The Elysée’s denials
One core rule in sensitive and crisis communication is to avoid putting oneself in a position where one could be proved wrong or even worst, to acknowledge one’s fault. Very often, successive truths are found to be the most efficient way to transform a sensitive topic into a real case, to use a journalistic phrase, as already mentioned in Chapter 7 of “Affaire de com’ “ published by Odile Jacob late 2011.
Acknowledging his fault, that’s what Jean-Pierre Jouvet did. After he said on Thursday that the “UMP files” have never been mentioned during his lunch with François Fillon, on Sunday, he admitted in a press statement read to the French press agency AFP that François Fillon “had expressed major concern regarding the Bygmalion’s case” and “had also raised the issue of the regular payment by the UMP of the penalties related to the expenditure overruns during Nicolas Sarkozy’s presidential campaign”.
Since then Jean Pierre Jouyet found himself caught up in a storm, as highlighted by the title of another AFP dispatch. Even worst, an increasing number of commentators are questioning whether he will be able to keep his functions at the Elysée.
It is by no means clear whether light will one day be shed on what has really been said during this lunch organized by Antoine Gosset-Grainville, former colleague of François Fillon and later on of Jean-Pierre Jouvet. However, we can retrospectively think about what we would have advised the later to say if he had come to us last Thursday before he has made his first statement.
We would have suggested him to issue a written communiqué based only on facts to:
- confirm that he indeed had lunch with the former prime minister, specifying exactly the venue, time, guests….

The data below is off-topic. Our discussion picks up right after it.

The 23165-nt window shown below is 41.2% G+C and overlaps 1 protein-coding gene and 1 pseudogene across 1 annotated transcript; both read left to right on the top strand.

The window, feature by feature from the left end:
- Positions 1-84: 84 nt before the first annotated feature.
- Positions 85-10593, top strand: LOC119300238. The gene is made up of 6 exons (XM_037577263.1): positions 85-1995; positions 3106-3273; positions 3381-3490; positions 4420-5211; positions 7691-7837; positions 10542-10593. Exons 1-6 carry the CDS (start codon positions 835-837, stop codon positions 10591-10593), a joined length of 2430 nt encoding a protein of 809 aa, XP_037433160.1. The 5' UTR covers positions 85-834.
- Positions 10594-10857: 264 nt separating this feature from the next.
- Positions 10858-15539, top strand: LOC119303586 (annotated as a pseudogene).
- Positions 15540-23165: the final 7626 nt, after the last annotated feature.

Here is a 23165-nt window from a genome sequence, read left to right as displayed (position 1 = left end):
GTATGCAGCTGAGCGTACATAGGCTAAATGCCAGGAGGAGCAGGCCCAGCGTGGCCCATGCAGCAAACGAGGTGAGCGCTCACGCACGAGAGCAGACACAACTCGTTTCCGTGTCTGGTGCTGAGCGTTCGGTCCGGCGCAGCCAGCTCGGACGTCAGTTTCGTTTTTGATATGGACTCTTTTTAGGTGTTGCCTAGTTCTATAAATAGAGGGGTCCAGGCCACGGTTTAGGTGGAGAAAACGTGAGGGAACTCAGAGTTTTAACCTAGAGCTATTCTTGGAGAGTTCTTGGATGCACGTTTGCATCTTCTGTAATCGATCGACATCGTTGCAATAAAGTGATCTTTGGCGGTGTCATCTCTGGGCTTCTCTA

- solemnly state that neither before nor after the lunch, the Elysée has interfered with the justice about the investigations involving the UMP (or any other political parties) and that the Presidency intends to keep this course of action in the future.
In short, putting matters in context and have people understand that there is no big deal. Then stick tirelessly to these hardly questionable statements, backed up by sufficiently verifiable evidence, and direct all inquiries towards this unique press release while keeping to its content.
This reaction would have helped to avoid being caught in the downward spiral of successive truths, with new revelations – as highlighted by Le Monde’s headline on the Saturday afternoon- therefore reviving media interest and, step by step, undermining the credibility of the person concerned. This is what journalists and crisis communication responsibles, for once reaching an agreement, unanimously call “series making”.
After he corrected the record on Sunday, Jean-Pierre Jouvet should now stick to the new explanation, and only hope that other topics will come along to put this so-called “State-affair” on the back burner and bury what could have been nothing more than just a tempest in a teapot with a better communication strategy.
Media crisis are as violent as short, should last no longer than 72 hours in general according to specialists. Provided it is not self-induced.